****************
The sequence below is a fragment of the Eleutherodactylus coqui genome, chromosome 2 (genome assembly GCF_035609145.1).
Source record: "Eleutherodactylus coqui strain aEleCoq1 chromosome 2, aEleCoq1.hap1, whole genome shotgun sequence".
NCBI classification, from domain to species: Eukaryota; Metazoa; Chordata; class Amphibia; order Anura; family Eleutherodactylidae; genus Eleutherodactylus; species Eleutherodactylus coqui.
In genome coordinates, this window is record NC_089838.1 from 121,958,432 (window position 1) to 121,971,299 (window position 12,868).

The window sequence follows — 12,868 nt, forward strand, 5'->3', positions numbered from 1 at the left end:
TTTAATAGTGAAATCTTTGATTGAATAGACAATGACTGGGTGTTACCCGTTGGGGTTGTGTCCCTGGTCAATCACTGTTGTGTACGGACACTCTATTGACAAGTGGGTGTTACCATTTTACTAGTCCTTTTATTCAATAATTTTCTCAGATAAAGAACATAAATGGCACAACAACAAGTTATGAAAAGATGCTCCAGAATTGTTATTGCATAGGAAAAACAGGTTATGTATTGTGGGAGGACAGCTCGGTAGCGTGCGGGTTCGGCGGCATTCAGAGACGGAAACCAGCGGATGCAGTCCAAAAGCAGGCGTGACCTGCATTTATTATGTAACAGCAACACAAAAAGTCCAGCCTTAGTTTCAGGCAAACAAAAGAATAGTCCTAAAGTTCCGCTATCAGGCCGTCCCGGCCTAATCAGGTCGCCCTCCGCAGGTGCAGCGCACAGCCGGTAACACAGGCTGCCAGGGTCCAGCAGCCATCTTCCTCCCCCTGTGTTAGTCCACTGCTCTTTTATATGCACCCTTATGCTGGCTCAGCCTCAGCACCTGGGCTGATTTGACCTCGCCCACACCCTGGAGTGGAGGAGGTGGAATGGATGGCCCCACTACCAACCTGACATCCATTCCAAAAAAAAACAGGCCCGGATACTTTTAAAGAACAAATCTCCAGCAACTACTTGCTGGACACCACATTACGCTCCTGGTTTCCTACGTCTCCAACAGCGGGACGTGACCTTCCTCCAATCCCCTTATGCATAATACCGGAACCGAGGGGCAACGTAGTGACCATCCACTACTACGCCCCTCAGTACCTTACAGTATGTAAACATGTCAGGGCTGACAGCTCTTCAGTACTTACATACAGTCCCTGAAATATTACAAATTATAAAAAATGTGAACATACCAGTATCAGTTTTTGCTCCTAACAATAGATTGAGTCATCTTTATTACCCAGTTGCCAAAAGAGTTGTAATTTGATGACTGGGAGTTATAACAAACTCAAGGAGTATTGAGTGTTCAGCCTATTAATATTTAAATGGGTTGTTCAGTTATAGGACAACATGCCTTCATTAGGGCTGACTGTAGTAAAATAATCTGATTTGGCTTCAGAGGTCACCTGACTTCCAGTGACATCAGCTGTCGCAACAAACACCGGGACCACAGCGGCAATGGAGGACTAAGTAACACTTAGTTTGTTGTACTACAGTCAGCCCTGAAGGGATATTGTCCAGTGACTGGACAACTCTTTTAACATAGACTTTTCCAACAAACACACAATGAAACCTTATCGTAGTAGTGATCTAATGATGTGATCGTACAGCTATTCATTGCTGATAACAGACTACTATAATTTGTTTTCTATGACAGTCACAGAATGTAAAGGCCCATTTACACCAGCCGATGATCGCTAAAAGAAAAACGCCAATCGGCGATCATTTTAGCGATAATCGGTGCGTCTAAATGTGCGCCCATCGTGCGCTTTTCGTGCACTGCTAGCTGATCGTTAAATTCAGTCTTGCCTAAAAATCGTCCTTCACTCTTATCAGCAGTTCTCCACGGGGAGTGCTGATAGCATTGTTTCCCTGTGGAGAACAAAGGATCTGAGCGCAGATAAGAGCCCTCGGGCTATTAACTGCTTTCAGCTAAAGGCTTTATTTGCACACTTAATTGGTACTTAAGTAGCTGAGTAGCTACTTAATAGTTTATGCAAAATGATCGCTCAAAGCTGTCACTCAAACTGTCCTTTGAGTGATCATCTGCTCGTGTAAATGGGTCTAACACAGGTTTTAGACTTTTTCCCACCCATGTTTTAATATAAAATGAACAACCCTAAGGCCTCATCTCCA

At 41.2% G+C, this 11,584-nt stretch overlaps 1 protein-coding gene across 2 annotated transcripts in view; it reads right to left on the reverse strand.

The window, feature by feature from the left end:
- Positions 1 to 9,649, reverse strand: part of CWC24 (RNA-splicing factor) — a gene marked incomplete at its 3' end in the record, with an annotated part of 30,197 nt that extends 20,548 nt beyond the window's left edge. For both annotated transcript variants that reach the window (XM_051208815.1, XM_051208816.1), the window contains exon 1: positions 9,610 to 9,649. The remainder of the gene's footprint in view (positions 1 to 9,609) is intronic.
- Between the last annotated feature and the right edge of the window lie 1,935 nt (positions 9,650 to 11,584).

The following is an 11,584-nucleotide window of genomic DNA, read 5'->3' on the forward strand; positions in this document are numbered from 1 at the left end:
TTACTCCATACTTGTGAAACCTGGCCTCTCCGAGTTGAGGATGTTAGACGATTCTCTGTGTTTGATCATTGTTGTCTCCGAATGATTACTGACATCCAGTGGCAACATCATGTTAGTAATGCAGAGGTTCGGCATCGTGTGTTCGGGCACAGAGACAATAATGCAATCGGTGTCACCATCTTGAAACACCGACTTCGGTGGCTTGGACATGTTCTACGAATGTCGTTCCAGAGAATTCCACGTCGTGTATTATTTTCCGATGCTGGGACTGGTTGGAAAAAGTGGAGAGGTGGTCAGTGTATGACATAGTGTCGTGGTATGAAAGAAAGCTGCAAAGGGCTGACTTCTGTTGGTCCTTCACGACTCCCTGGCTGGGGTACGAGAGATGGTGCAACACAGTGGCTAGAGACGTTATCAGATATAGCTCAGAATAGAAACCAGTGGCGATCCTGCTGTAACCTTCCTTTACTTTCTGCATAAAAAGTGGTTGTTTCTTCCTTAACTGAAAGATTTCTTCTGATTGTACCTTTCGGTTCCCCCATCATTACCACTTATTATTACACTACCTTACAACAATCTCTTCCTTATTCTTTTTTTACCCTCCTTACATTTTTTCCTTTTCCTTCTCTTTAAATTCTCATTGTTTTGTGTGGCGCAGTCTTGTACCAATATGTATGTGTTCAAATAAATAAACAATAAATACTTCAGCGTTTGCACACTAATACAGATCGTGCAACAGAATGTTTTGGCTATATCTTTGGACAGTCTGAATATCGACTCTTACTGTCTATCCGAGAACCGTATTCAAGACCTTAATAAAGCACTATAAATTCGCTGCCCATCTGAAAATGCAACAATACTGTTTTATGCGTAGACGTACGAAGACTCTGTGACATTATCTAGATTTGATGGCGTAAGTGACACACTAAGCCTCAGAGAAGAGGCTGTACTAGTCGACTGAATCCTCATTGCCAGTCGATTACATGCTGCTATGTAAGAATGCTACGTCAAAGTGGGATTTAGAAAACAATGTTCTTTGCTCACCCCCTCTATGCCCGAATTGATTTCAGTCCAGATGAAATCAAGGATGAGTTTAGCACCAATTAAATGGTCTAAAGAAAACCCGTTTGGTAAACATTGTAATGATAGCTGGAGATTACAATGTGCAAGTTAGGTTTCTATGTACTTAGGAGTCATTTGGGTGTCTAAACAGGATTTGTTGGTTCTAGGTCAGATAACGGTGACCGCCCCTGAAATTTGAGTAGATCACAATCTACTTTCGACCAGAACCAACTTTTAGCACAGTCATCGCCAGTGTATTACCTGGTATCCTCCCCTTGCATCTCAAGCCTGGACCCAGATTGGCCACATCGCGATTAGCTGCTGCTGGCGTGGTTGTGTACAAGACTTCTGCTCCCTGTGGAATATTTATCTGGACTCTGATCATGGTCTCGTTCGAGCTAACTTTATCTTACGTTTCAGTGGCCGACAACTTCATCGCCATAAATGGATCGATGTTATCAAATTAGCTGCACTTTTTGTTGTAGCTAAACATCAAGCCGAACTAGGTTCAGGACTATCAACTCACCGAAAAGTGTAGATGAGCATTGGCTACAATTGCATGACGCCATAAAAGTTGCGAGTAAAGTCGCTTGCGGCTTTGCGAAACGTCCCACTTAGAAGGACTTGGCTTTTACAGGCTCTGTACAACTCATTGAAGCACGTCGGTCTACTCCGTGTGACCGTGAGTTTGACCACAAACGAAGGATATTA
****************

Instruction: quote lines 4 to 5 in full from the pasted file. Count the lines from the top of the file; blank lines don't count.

In genome coordinates, this window is record NC_089838.1 from 121,958,432 (window position 1) to 121,971,299 (window position 12,868).

The window sequence follows — 12,868 nt, forward strand, 5'->3', positions numbered from 1 at the left end: